NMPF Asks Agriculture Department to Give Dairy Farmers Two More Months to Enroll in Margin Protection Program for 2016

Release date: September 15,2015
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ARLINGTON, VA – The nation’s dairy farmers need additional time this fall to consider their risk management options under the new Margin Protection Program offered by the U.S. Department of Agriculture, according to the National Milk Producers Federation, which today asked the USDA to extend the MPP sign-up deadline by two months.

In a letter sent Tuesday to Agriculture Secretary Tom Vilsack, NMPF said that the upcoming September 30 deadline to enroll in the MPP for 2016 coincides with the fall harvest in many parts of the nation, as well as with the ARC/PLC enrollment deadline.  Dairy farmers would benefit from additional time to weigh their options for utilizing both crop insurance and the dairy margin insurance, NMPF said.

The USDA granted two sign-up extensions last year for farmers electing coverage under the MPP, which resulted in a last-minute surge of participation for calendar year 2015.  Those extensions “greatly helped to boost enrollment while not complicating the administrative workload of county USDA offices. We believe a similar extension this year, until late November, will likewise enhance participation in the MPP,” wrote NMPF President and CEO Jim Mulhern.

Mulhern thanked the USDA for providing dairy farmers more flexibility in how they pay their premiums for insurance coverage in the future. The USDA will now allow farmers until September 1, 2016, to pay 100% of their premium (previously, that deadline was June 1). The new date allows producers to pay their premium in whole or in part any time prior to September 1 of the coverage year.  That change also “could have a positive impact on farmers’ decisions regarding next year’s enrollment, but only if they have sufficient time to make an informed decision,” NMPF wrote.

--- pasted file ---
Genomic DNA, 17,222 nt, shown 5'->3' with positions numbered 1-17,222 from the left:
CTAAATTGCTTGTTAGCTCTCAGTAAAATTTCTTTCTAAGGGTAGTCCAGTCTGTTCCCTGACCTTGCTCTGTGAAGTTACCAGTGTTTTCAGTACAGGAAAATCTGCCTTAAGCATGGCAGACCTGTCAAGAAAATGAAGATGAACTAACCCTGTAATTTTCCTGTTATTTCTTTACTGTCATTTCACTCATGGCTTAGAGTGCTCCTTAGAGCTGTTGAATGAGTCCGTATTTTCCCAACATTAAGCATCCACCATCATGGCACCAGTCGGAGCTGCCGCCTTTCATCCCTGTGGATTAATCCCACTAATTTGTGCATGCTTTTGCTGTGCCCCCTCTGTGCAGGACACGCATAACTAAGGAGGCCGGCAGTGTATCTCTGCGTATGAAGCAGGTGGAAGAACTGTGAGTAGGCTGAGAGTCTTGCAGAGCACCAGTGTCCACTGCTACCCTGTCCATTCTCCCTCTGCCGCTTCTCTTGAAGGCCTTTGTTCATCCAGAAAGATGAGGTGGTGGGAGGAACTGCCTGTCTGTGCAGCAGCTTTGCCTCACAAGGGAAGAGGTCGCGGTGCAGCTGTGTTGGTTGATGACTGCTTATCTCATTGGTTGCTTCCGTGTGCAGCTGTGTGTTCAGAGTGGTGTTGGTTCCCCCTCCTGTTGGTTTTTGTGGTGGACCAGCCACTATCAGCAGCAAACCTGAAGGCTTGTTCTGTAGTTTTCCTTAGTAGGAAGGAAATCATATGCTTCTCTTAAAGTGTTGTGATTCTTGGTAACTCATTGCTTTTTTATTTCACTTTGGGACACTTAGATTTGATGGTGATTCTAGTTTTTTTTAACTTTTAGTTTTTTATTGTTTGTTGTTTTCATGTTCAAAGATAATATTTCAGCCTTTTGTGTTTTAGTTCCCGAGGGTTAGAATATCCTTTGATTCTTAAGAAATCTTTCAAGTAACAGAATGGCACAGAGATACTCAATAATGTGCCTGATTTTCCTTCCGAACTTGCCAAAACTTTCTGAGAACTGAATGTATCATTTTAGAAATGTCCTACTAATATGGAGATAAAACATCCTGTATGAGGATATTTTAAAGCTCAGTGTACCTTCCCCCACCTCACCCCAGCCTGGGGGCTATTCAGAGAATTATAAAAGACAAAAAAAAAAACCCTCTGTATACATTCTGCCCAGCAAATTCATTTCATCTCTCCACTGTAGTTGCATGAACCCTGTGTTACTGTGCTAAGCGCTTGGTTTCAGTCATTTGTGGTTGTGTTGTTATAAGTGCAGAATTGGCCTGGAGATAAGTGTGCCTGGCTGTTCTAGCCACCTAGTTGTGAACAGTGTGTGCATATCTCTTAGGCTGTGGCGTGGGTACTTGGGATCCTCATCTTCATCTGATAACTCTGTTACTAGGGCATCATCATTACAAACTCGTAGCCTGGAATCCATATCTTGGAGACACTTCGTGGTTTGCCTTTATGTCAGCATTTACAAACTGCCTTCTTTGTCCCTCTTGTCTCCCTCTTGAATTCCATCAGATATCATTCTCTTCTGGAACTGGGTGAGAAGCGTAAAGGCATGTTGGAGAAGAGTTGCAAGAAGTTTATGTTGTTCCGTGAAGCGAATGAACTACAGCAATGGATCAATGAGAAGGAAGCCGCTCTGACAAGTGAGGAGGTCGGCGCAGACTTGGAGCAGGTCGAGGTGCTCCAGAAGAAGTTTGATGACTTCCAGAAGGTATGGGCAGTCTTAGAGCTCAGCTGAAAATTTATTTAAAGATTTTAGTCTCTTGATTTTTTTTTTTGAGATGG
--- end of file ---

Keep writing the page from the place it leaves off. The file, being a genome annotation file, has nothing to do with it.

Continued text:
The USDA also said this week it will allow farmers to pay their premiums to county Farm Service Agency offices through milk check deductions, if a farmer works out such an arrangement with his/her milk handler.

A sign-up extension “would also allow the USDA to continue to work on certain program elements that still need resolution or clarification,” Mulhern said. Critical elements that remain unresolved include enabling dairy farmers to purchase supplemental coverage without having their basic catastrophic coverage reduced below 90%; and protecting the next generation of farm families by accommodating intergenerational transfers of farm ownership.

Mulhern said that NMPF will continue its push to make the MPP safety net as useful as possible for farmers.  USDA’s actions “are a good step toward providing more flexibility under the MPP program, and we are continuing to work with the agency in an effort to secure additional changes.”

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The National Milk Producers Federation, based in Arlington, VA, develops and carries out policies that advance the well-being of dairy producers and the cooperatives they own. The members of NMPF’s cooperatives produce the majority of the U.S. milk supply, making NMPF the voice of more than 32,000 dairy producers on Capitol Hill and with government agencies. Visit www.nmpf.org for more information.